Demeyere Double Griddle/Teppanyaki

This 7-ply, induction-capable double griddle/teppanyaki/plancha is on sale at Zwillingonline for the incredible price of $149 and free shipping.

This piece is not generally available in USA, and is normally >$500 in Europe + shipping.

Probably being discontinued, so get one while you can.


Did you intend to include a link?

Here you go:

Looks like a great deal.

I have a Demeyere stainless steel teppanyaki very similar to this piece, but it’s an inch or two shorter and has more rounded corners – maybe the Japanese version? In any case, I would recommend it to anyone with an induction cooktop.

On a single “burner” it heats pretty quickly out the the edges (MUCH better than cast iron, as you would expect). I was also surprised and pleased to find that it works great on two induction “burners” at the same time for even more uniform heating. No cookware sensor problems, no error messages, no overloading, no buzzing/resonance, etc. It also sits perfectly flat and doesn’t spin.

$149 very well spent, IMO.

I and when these run out, I may have an extra one of these for a needy Onion. I ordered one, and my partner missed it and ordered another. Let me know–I’ll probably have to charge for shipping.


My first test results are in. I’m somewhat disappointed.

In fairness, I repeated a rather extreme test that has become standard for me to test evenness. The double griddle was placed on only one active gas hob, and only at one extreme end. The idea is to gauge how much heat actually makes it to the other end, 14 inches away.

I pretty much knew the answer with cast iron: Almost none. And I also knew the answer with All-Clad’s all-aluminum double griddle: Some, but very little. So I was optimistic that the Demeyere, with its 3mm of aluminum sandwiched between SS layers, would perform better.

I’m sorry to report that the falloff in temperature from directly over the flame to 14 inches away was 63% from the tested equilibrium temperature of 120C. While that temperature is relatively low to start with, that huge dropoff means the far end is useless for anything except finishing and holding food cooked at the other end. So the answer or this $$$ unit is: Not enough.

By comparison, our hyperconductive prototype dropped only 8% in surface temperature. When this technology comes to market, it will require rethinking home griddle cooking, because the answer will be: Dang, I can cook anywhere on this thing!


PS The finish on and ergonomics of the Demeyere are first-rate. Despite the thermal results, it’s probably the best double griddle I have cooked on.

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Follow-On testing on TWO burners has been impressive. On two gas hobs on 10" centers (gas rings 5" apart), there is only a 5F “cold” spot in between. And the greatest reduction of temperature anywhere on the huge griddle, was 27F.

This is impressive.

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A third round of testing was done on ONE gas hob placed dead center. This showed a falloff of over 50F at the corners.

The take-home here is that this is a great pan–on two burners. To be fair, that’s what Demeyere intended.

However, the new hyperconductive technology will cut that falloff to 17F or less–insignificant rom a culinary standpoint.

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Down to $99.

I’m curious, how do you guys use something like this?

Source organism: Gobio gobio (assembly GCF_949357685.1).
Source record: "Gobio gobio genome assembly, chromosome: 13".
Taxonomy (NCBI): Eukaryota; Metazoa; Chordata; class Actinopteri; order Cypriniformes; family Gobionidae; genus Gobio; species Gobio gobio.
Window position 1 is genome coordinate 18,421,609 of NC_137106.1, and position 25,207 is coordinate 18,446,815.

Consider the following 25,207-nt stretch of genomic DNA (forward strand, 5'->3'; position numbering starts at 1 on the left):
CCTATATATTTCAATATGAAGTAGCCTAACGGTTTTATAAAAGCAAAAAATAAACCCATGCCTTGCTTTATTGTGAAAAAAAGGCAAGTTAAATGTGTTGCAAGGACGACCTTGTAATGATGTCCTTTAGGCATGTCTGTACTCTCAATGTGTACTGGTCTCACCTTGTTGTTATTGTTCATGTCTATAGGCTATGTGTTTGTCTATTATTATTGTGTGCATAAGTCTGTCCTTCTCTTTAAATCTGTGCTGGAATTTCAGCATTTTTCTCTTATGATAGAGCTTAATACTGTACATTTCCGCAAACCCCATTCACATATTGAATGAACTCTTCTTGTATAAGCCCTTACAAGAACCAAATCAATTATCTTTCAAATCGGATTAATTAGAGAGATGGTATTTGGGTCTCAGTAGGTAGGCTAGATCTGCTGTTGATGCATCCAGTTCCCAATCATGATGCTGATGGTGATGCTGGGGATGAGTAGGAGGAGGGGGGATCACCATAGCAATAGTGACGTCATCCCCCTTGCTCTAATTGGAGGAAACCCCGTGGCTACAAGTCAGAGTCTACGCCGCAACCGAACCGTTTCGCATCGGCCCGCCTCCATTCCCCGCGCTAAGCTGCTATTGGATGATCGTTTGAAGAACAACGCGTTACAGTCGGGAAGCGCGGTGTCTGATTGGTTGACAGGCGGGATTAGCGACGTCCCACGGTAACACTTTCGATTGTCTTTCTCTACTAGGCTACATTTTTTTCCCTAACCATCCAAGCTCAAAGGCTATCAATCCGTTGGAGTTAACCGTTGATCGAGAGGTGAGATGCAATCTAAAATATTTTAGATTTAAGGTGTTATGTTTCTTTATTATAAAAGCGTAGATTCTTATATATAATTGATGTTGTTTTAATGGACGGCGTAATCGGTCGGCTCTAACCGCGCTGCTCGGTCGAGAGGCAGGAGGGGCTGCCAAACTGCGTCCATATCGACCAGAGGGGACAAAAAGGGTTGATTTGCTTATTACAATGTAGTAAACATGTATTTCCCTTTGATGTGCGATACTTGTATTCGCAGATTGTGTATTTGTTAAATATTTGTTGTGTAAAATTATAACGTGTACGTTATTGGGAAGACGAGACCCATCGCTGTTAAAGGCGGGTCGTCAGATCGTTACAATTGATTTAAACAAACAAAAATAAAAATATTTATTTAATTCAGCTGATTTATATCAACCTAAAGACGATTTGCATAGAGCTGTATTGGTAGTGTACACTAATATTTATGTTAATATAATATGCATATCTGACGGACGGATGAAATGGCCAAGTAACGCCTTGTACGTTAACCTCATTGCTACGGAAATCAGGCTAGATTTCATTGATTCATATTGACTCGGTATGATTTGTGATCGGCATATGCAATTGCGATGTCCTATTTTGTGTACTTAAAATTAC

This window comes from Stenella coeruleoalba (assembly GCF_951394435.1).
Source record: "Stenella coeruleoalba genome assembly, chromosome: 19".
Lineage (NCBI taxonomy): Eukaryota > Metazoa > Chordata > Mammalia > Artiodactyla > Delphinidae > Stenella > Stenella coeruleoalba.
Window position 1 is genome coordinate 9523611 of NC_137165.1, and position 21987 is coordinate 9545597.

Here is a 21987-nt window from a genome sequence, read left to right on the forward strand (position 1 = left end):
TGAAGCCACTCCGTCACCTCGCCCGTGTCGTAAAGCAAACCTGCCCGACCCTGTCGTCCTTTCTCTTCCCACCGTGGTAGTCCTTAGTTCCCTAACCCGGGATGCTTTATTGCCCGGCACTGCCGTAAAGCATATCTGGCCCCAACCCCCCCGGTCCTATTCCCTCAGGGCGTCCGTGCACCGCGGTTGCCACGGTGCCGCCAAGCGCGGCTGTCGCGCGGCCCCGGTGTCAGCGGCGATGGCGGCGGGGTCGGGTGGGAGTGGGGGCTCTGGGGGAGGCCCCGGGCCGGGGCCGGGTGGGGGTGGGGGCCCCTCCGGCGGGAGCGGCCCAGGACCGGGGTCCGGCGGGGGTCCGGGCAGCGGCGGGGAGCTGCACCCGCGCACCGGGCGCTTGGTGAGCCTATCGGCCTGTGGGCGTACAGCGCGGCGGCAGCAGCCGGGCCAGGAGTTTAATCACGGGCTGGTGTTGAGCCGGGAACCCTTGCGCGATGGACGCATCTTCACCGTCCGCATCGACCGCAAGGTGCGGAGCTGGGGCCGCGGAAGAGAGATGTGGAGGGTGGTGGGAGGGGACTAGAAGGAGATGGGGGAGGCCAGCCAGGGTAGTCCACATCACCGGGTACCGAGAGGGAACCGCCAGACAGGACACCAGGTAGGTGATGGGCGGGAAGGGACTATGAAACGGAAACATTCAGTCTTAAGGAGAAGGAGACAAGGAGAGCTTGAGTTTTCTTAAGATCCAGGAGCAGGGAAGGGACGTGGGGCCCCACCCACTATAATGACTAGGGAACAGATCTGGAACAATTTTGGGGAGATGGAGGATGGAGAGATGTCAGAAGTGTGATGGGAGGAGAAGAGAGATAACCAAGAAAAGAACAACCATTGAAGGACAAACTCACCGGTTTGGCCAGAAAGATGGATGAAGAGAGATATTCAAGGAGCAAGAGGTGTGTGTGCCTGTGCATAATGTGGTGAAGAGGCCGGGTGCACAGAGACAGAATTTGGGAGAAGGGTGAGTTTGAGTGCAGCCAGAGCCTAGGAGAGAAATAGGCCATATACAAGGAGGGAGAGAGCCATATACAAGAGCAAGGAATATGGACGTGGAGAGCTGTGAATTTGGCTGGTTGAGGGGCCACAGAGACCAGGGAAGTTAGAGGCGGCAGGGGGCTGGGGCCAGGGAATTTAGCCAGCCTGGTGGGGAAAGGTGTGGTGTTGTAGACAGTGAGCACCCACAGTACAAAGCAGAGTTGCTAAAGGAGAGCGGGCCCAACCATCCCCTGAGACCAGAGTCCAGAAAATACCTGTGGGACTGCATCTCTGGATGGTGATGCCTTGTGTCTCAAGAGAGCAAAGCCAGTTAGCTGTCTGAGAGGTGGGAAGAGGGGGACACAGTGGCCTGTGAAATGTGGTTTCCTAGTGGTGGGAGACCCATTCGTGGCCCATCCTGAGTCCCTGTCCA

Basically any kind of shallow frying and searing. Besides that, I use mine for thin rolled omelets and pancakes.

Does it offer any real material advantage over a pan other than surface area? I would love to pick one up and do a teppanyaki show. haha!

Yes. Besides floorspace, there is utensil ease, multi-zone cooking, and no protruding handles. Think of a hash, where you can cook all the ingredients at different heats and then assemble right there, or searing meat at one end, and finishing/resting it at the other.

Back up to $119…

I purchased this recently. :slight_smile: Mine arrived with no noticeable flaws - the only indication that it was a “second” was a pinhole on the bottom.

Well, I thought this piece was invincible. It’s still bullertproof, but I finally found the limit of the Silvinox finish.

Wahine Santa brought me a Searzall, which is very, very cool (review coming after CS decides whether to do the right thing). So I’ve been using it to finish eggs and sear the topside of meats as the bottom sides cook on the plancha. Big mistake with the meat. It turns out great, but the plancha is gummed up beyond imagination. Cleaning it after a London broil took FIVE, 20-minute soaks in Easy-Off Pro. The spatter polymerizes into the toughest stuff I’ve ever seen on a pan. Silvinox didn’t have a chance.


I have a vulcan commercial E62 range with a 24 inch griddle that serves as a plancha. I use it when I am lazy taking out my omelet pan for omelets, and bacon etc. as well as steak and cheese sandwiches or even fried rice. Early on, I had difficulty cleaning it esp when I cook those Philadelphia style steak and cheese for sandwiches. I, had bought stone to rub it but it takes time as well as takes off a certain coating which makes it almost non stick.

Then, I found a trick that they use at Hopkins ( One of their cafeteria has the same model). After each major meal, ( 3 times a day) they were required to clean it! They turn the griddle on high, pour trays of ice cubes which cleans it perfectly within minutes. Of course the water drains into a channel provided, the griddle becomes dry within minutes, then I just wipe it off, and spray the griddle with PAM

It is ready for use and hardly stick.

hey, i know it’s been a long time, but i don’t suppose you still happen to have that extra teppanyaki?

No, sorry.

“Food is a pretty good prism through which to view humanity.”

― Jonathan Gold

Market stall in Lima
Credit: TXMX 2